Our hotel — booked, as usual, through Airbnb — had the best view I’ve ever seen from a hotel room. A list of nearby tourist activities included kayaking, a chocolate tour, rappeling down waterfalls… there was a full page of options. With one day allotted for adventure activities, we chose a ziplining tour. (Neither of us had ever been!) Watch the video here! Continue reading “[VIDEO & REVIEW] Sky Adventures Ziplining, Gondola & Hanging Bridges (Arenal Volcano, Costa Rica)”
*Photo: “Poas Volcano 2” by Sergio Quesada (license: CC BY-NC-SA 2.0. Photo has been cropped and text added.)
A visit to Poás Volcano can be a gamble due to potential view-obstructing fog, but it’s a cheap enough risk to take. Despite thick fog during our visit last week (thus the borrowing of another photographer’s image for this post), Ian and I still had an enjoyable time in Poás Volcano National Park.
Here we share an overview of our rainy visit to Poás, including instructions for how to get there affordably bus, a list of what to take with you, plus photos from our foggy trip! Continue reading “Volcán Poás National Park: An Affordable Costa Rica Tourist Activity (Alajuela, Costa Rica)”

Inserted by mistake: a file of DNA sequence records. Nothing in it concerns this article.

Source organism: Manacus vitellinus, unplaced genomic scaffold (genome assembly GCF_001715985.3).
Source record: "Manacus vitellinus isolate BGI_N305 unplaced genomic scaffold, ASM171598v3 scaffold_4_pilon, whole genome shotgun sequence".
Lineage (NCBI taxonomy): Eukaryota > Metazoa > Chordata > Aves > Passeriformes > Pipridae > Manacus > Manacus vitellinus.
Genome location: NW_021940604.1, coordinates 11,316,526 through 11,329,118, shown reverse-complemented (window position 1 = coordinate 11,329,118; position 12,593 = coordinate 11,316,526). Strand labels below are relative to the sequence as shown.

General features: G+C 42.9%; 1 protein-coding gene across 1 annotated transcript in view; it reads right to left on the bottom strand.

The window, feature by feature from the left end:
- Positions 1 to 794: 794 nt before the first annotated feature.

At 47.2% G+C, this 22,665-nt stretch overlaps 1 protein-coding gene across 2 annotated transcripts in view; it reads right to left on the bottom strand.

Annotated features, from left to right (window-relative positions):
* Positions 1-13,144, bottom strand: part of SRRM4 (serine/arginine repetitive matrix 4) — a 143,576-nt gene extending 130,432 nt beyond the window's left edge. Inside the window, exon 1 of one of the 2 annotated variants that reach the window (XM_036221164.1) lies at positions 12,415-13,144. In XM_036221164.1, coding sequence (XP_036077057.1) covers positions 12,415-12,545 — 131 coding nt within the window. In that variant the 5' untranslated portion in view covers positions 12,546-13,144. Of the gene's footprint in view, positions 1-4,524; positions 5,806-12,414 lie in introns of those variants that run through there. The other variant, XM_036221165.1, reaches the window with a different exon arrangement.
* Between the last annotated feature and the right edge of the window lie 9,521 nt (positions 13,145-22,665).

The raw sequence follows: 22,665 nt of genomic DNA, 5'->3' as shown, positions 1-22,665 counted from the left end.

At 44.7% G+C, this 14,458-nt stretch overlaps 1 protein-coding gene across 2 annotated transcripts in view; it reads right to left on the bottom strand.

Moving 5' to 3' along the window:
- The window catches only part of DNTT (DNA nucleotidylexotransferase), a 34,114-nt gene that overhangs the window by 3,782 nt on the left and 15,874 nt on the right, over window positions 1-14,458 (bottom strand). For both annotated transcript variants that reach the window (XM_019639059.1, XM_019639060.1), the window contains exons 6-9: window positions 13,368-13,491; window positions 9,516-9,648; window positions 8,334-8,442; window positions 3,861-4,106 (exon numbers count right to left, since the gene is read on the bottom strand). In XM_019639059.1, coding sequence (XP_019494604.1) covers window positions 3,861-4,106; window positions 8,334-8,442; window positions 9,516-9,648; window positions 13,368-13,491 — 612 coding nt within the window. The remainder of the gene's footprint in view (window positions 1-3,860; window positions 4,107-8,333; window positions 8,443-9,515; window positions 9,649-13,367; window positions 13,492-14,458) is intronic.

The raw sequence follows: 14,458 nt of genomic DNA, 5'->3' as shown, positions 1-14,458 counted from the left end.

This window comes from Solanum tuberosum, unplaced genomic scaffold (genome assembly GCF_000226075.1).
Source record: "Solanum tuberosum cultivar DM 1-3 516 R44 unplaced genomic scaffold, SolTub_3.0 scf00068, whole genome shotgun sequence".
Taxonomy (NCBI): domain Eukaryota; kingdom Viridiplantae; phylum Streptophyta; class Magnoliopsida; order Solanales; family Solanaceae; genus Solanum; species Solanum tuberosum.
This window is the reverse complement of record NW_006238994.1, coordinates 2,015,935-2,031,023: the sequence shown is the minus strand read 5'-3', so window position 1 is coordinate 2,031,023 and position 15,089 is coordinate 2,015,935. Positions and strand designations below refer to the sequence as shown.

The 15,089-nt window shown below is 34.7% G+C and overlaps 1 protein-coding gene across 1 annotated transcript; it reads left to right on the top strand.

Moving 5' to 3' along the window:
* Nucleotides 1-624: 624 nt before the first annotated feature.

Determined to get outdoors one final time before the new year, we set out on Sunday for the top of the Santa Monica Mountains: Sandstone Peak. A bit out of shape, there was a little more huffing and puffing involved than what’s typical for us, but we made it! This photo captures our celebration after making it to the top. (That’s me and our friend Maya, and Ian’s behind the camera.)
Note: We’re actually not standing on Sandstone Peak in this photo; we took a detour about 5 minutes to the right and just a touch lower in elevation. But from this vantage point, we had an arguably better view of the Pacific Ocean, Channel Islands and the setting sun. We hiked over to Sandstone Peak afterward and signed the logbook to make it official.
The above photo was taken with the Sony a7s and Sony E 10-18 f/4 OSS and edited with the Whitefall preset from Film Speck One, our free pack of Lightroom presets on lonelyspeck.com. Continue reading “Shot of the Week: View from the Top (Sandstone Peak, Santa Monica Mountains, USA)”